The storage stabilizers may be used alone or in combination with each other and usually in granular, powdery grainy or tabletted form or as a composition where one or more of the storage stabilizers may be finely dispersed in a plastic material including, for example, polyolefinic resins such as polyethylene, copolymers of ethylene and propylene butene, vinyl acetate, or the like, polypropylene or a mixture thereof, polyvinyl chloride resins such as polyvinyl chloride, copolymers of vinyl chloride and ethylene, propylene, vinyl acetate or other copolymeric monomer and polymers of vinylidene chloride and copolymers thereof with other copolymerizable monomers. The composition to be used in the present invention may be preferably prepared by mixing the storage stabilizer and the plastic material under the molten state of the plastic material and then permitting the mixture to solidify by cooling it to room temperature. The composition may usually be molded to a desired shape such as granules or pellets, filaments, sheets, films or plates.
The storage stabilizer composition as prepared hereinabove from the stabilizer and the polymer resins may be preferably employed in place of the stabilizer package as hereinabove. This is one of the preferred embodiments of the present invention, whereby the purposes of the present invention can be conveniently achieved. The composition to be used in the present invention may contain from about 10 to about 60 percent by weight of the stabilizer. The composition may also contain additives such as auxiliary substances for processing, fillers and other stabilizers as long as they do not adversely affect the effect of the stabilizer in the composition. The composition may be preferably employed in a form of granules, pellets, powders, filaments, films, sheets or plates which may be prepared in such a manner as having pores small enough to permit the penetration of the gases to be adsorbed, but disallow the leakage of the stored agent. They may be easily prepared in conventional manner, for example, by mixing with mixing rolls or screw extruders and moled into desired shapes such as granules, pellets, filaments, films, sheets, plates, bags and other containers. The composition of the stabilizer in the granule, pellet, filament, film, sheet or plate forms may be used, as a preferred embodiment of the present invention, merely by placing it anywhere around the agent in a space defined among the solid chlorinating agents in the container. The bags or containers made of the composition may also be used, as another preferred embodiment of the invention, into which the solid chlorinating agent may be placed for storage. These bags or containers, which are sealed in conventional manner, may be used alone for storage without an outer case to contain them for a relatively short period of time and may be transported as they are. The bags or containers made of the composition contained with the agent also may be more preferably placed in another outer container or case more rigid than the former for enduring a longer term of storage.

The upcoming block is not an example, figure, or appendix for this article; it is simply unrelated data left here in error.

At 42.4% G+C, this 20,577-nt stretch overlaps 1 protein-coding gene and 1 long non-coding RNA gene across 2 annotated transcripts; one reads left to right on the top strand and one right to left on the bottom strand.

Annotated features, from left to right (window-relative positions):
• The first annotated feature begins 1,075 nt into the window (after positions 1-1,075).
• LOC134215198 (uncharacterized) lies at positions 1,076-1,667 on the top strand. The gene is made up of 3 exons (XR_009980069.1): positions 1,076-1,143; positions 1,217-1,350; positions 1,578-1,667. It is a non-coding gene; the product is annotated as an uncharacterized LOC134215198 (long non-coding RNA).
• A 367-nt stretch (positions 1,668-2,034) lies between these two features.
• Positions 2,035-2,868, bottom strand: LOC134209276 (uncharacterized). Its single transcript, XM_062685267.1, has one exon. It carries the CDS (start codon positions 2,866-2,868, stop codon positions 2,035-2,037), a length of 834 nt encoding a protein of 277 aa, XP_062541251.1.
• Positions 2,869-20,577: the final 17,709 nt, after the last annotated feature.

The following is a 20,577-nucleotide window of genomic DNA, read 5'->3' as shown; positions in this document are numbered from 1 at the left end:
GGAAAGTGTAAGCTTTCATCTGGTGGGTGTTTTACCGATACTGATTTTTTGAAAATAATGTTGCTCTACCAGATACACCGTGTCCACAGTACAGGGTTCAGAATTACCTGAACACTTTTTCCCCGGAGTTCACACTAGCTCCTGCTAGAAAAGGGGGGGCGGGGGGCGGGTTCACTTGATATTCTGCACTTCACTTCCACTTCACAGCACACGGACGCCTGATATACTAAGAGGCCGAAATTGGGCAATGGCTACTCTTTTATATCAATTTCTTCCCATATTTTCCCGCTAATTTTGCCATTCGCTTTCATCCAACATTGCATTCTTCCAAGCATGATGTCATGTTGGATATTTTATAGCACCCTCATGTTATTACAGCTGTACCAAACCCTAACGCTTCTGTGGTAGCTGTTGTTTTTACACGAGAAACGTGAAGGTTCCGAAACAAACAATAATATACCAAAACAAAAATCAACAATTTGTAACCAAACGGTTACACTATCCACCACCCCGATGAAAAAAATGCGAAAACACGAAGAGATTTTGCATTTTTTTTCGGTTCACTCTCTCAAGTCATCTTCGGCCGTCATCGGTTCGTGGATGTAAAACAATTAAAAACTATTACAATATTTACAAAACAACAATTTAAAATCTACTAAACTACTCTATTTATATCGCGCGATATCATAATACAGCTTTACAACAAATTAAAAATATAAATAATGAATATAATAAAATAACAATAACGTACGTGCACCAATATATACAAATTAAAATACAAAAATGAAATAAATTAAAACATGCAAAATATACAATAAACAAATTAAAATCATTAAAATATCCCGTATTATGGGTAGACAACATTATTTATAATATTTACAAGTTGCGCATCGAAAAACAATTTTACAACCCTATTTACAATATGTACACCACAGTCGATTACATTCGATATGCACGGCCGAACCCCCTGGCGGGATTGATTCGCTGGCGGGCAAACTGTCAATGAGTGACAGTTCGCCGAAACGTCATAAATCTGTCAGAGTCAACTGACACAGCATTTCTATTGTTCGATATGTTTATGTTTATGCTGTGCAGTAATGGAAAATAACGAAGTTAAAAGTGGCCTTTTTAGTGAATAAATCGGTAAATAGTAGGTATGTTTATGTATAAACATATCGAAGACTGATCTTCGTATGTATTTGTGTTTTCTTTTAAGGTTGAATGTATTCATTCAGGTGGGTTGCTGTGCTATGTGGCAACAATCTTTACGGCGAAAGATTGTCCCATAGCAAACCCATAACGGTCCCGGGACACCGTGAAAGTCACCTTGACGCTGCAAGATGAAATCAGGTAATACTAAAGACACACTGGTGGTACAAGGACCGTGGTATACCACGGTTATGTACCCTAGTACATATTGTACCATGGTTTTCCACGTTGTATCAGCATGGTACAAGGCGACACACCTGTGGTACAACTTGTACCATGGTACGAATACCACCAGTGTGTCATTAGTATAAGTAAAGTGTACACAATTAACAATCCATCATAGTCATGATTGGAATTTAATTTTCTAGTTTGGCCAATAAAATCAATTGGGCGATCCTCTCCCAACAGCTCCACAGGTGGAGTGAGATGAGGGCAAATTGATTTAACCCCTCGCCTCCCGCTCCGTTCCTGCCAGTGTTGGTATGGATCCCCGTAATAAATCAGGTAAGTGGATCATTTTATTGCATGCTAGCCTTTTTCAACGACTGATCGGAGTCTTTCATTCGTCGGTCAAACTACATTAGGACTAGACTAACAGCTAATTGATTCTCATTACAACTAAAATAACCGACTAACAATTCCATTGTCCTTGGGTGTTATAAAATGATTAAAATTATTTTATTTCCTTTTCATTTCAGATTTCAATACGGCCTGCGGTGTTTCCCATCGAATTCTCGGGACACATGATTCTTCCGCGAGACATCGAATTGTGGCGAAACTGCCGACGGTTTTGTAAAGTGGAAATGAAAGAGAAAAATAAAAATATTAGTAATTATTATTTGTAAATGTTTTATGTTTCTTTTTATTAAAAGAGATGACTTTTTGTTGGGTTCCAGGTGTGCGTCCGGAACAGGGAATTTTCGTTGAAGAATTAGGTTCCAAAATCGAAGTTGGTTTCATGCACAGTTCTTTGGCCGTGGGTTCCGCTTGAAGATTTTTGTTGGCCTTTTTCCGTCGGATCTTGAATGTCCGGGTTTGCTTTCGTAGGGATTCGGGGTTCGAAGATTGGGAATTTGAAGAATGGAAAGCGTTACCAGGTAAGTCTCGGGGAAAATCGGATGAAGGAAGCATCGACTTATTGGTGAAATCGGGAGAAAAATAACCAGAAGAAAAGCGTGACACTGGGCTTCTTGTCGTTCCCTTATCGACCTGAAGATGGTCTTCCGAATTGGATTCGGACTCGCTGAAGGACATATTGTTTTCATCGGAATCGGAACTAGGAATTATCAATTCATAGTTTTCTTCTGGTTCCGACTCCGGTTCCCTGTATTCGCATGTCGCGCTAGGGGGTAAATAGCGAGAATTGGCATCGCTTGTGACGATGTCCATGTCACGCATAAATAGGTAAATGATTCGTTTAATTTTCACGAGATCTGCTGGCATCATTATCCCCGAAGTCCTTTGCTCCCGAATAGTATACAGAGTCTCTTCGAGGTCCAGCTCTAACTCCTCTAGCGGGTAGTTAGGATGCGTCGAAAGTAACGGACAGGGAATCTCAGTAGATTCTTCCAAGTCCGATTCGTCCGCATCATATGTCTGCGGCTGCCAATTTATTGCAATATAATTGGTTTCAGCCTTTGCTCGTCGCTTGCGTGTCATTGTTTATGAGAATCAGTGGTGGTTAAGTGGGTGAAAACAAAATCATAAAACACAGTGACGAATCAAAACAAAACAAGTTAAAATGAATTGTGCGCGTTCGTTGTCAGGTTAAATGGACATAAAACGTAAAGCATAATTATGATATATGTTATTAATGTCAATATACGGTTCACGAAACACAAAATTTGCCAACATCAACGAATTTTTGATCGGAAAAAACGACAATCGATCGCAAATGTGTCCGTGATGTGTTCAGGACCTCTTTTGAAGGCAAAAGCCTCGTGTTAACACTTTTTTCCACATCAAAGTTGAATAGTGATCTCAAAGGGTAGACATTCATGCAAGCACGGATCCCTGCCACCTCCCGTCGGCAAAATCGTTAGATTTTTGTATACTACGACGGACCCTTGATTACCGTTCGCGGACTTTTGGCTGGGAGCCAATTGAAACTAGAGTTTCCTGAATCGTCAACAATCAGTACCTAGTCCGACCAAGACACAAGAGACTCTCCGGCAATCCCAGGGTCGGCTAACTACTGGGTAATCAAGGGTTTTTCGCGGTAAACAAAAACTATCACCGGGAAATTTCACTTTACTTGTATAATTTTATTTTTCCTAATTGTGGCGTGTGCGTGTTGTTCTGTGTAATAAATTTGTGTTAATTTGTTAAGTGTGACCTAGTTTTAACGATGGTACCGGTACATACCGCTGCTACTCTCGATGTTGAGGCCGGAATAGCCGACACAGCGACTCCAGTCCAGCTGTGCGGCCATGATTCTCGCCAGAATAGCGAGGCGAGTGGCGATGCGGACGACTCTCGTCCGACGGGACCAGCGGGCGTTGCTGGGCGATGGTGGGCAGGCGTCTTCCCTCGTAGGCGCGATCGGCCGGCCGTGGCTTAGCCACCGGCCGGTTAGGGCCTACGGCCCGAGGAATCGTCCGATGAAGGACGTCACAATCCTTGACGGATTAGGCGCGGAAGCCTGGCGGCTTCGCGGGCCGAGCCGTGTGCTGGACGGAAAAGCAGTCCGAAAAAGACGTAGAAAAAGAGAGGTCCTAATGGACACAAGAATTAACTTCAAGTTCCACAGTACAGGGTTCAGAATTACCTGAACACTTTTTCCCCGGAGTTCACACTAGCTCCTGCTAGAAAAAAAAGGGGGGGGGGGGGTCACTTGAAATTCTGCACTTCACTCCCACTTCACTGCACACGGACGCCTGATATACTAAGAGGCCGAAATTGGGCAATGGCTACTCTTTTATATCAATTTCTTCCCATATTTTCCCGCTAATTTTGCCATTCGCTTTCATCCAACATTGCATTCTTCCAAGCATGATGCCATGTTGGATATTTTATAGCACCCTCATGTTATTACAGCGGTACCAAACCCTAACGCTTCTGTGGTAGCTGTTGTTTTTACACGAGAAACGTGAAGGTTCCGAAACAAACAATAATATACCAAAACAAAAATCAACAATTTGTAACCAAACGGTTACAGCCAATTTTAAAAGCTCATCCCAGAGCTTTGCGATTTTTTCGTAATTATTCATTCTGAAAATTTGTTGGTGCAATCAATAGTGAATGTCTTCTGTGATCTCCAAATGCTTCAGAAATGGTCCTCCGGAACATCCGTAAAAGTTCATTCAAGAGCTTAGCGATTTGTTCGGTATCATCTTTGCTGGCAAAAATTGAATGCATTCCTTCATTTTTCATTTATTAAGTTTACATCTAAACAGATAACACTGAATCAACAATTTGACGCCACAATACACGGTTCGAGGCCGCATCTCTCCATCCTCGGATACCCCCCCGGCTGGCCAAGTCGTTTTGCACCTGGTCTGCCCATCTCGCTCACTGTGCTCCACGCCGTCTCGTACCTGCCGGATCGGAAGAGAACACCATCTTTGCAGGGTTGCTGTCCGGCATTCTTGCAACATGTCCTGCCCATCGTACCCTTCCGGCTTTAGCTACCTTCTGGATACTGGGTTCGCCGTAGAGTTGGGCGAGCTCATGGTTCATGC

When the stabilizer itself is used directly in the form of powders, granules or tablets etc. and in direct contact with the solid chlorinating agent as in the case of being mixed with the agent, the decomposition of the agent, is not accelerated.